e-Invoicing: Netherlands versus DenmarkSuch headline figures have seen many other national governments looking to implement similar systems with a view to reaping comparable cost savings. The Dutch government have been the latest to make a headline-grabbing statement about e-invoicing, but the technologies they have implemented fall outside what is typically thought of as e-invoicing.

So what is e-Invoicing?

At its most basic level and as the name implies, e-Invoicing is the presentation of an invoice for products or services electronically. e-Procurement platforms such as that operated by the Danish Government, allow suppliers to generate electronic payment demands which are then submitted directly into the Government accounts system.

What isn’t e-Invoicing?

Many people, including the Dutch Government think submission of an electronic version of a document is the same as an e-Invoice. Under this definition, simply emailing a Word document or a PDF counts as an e-invoice because the payment demand is transmitted electronically.

Why does it matter?

Although there are similarities between the Danish and Dutch electronic invoicing systems, the Danes have a clear advantage. By having suppliers submit electronic invoices directly into their accounts system, the Danish Government recognise cost savings immediately through reduced time and effort manually entering invoice details themselves. As soon as the eInvoice is received it is ready for authorisation and payment by the Treasury.

The Dutch Government also receive invoices immediately as documents are attached to emails allowing for savings in postage at the very least. However these invoices must then be manually re-entered into the accounts system, requiring additional staff and duplication of effort for both supplier and customer. As a result, any cost savings recognised by the Dutch Government “e-Invoicing” system will be well below those of Denmark.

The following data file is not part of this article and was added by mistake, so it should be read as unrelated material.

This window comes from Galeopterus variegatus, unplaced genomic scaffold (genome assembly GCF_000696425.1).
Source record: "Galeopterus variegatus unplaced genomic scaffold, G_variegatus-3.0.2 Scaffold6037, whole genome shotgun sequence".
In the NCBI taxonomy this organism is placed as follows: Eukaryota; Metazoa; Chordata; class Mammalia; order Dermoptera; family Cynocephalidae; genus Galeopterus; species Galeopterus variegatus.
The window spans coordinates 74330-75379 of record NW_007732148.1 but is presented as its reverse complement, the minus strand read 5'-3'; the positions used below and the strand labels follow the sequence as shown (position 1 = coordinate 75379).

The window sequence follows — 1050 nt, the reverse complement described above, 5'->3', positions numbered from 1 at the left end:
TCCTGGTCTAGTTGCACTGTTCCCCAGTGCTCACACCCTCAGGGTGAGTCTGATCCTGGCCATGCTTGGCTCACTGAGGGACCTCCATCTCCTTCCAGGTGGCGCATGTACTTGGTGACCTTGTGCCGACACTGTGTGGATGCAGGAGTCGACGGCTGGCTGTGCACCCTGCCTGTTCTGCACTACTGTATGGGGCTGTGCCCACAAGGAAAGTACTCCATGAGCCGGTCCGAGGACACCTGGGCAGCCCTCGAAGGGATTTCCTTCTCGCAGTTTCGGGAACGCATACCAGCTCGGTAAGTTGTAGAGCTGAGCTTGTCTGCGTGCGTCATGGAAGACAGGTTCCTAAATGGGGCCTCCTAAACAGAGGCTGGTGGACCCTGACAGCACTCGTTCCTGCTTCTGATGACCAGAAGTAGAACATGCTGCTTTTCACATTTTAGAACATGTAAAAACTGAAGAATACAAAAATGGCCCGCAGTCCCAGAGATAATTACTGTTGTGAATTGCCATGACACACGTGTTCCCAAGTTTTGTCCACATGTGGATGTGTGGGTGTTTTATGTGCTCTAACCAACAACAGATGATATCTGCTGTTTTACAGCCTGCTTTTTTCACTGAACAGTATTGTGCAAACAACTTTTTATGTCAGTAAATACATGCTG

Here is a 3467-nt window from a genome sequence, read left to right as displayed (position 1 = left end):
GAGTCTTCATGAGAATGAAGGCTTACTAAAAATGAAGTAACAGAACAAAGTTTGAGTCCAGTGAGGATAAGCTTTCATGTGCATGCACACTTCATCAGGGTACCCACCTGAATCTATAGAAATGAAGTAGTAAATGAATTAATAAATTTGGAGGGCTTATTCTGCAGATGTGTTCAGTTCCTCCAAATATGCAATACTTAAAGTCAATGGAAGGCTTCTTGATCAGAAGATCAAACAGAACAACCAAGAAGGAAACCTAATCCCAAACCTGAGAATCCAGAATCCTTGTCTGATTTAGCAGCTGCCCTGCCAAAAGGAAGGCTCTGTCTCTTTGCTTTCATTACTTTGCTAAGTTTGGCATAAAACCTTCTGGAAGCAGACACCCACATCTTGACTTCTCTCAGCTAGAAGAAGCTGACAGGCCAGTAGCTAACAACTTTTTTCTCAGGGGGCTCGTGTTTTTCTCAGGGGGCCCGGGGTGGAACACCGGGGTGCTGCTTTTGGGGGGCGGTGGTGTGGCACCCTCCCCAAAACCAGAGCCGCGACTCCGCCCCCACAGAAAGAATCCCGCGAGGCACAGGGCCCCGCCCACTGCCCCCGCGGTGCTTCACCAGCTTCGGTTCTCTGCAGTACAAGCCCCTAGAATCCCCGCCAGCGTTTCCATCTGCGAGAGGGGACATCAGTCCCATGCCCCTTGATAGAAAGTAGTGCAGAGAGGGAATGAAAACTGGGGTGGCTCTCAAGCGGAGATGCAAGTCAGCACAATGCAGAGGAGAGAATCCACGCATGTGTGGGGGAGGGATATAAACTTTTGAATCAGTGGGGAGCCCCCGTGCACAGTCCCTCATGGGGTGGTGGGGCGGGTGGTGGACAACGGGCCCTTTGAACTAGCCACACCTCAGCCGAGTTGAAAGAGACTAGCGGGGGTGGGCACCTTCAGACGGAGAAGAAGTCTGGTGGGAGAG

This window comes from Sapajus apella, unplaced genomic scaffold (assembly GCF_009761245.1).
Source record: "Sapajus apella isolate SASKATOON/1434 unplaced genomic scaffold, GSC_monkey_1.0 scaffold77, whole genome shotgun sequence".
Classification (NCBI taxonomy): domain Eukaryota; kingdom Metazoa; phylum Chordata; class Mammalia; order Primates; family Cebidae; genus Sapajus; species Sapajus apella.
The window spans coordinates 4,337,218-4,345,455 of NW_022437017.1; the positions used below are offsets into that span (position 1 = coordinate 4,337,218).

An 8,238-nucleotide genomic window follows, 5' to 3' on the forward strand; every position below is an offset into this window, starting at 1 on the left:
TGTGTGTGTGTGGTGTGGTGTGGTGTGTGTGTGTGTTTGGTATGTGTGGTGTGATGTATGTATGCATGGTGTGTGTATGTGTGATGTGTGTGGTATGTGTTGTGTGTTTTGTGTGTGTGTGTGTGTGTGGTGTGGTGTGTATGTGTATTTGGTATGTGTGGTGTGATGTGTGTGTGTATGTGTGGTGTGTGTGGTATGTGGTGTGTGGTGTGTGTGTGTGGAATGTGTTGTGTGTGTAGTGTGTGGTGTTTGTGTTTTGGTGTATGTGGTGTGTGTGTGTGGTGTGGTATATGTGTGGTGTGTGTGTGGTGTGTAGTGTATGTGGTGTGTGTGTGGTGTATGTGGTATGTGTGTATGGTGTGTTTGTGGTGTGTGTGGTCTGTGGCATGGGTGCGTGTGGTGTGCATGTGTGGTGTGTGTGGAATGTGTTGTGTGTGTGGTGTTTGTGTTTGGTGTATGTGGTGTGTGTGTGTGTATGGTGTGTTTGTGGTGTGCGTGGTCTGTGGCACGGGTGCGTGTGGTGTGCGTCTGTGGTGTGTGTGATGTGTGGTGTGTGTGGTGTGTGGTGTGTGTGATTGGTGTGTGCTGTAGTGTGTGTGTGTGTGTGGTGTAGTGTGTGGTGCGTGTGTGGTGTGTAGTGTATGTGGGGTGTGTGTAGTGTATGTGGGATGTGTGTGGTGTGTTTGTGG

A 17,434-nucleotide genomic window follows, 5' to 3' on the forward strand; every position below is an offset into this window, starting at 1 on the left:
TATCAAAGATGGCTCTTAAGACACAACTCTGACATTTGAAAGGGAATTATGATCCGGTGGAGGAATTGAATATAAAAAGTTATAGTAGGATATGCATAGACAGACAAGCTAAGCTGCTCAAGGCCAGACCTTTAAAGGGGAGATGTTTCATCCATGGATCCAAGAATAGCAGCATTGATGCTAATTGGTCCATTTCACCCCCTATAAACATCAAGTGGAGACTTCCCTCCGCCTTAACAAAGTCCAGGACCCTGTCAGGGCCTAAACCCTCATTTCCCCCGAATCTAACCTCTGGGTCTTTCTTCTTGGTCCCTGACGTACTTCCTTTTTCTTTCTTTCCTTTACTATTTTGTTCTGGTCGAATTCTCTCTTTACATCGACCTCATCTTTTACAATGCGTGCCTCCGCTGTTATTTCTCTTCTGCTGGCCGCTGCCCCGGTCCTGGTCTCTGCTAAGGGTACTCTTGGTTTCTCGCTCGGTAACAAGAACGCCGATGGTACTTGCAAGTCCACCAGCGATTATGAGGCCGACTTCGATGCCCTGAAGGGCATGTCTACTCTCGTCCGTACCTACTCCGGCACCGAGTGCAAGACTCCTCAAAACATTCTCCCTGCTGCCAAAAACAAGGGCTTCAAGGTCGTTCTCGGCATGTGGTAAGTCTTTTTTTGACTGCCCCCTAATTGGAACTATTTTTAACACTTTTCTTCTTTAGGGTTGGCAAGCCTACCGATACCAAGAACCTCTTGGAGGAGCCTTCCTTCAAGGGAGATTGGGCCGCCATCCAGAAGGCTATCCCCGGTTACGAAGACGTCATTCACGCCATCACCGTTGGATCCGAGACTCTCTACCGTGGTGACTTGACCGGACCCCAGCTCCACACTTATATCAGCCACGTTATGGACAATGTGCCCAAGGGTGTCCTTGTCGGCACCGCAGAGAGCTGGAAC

The use of a true e-Invoicing system generates substantial cost savings for both buyer and supplier. If in doubt as to whether a suggested system will generate the savings you hope for, try speaking to a specialist provider such as Celtrino.

e-Procurement in the EU

As with many technological advances, governments frequently lag behind their private sector citizens. However following a 3 month consultation period, the European Commission has reported “considerable support” for the institution of a mandatory standardised EU-wide e-procurement solution.

In a statement outlining the main findings of the consultation, the EC said: “There is broad support for EU-level action, including the use of legislation, to facilitate the use of standardised e-procurement solutions. A small majority of respondents support the imposition of EU-level requirements to use e-procurement.”

Euro sign on the computer keyboard

Echoing the concerns of private sector implementers of procure-to-pay solutions, 60% of respondents commented that “overcoming inertia and fear” would be the largest barriers to the success of e-procurement deployments, particularly in cross-border situations. Concerns were also raised about the potential for a lack of standards or onerous technical requirements.

The EC is now calling on e-procurement and B2B supply chain management specialists to join an expert group with a view to creating a blueprint for common solutions. The EC is also set to monitor the use of e-purchasing within its member states  to observe and promote best practices.

One of the lessons the public sector has learned in the arena of supply chain automation and e-procurement is that implementations of such systems need be neither complex nor onerous. Outsourcing of procurement processes to specialist providers has proven to be both cost effective and extremely efficient, removing much of the administrative burden associated with e-procurement. Using cloud-based Electronic Data Interchange (EDI) systems such as Celtrino’s Smart Admin platform, businesses can take advantage of sophisticated data format conversions to deliver Electronic Invoice Presentment and Payment (EIPP) information directly into a supplier’s accounting system.

The use of outsourced EDI Managed Services have proven to be of great benefit to private sector businesses by transferring the day to day responsibilities for managing complex data sets and transformations to the service providers, generating cost savings as a direct result. It is therefore feasible for governments to reap similar benefits through use of the same platforms and processes.

Smart Admin for the Public Sector – Supply Chain Cost Reductions

Take a look at our paper discussing ways to reduce cost in the public sector by using Smart Admin and reducing costly manual processes.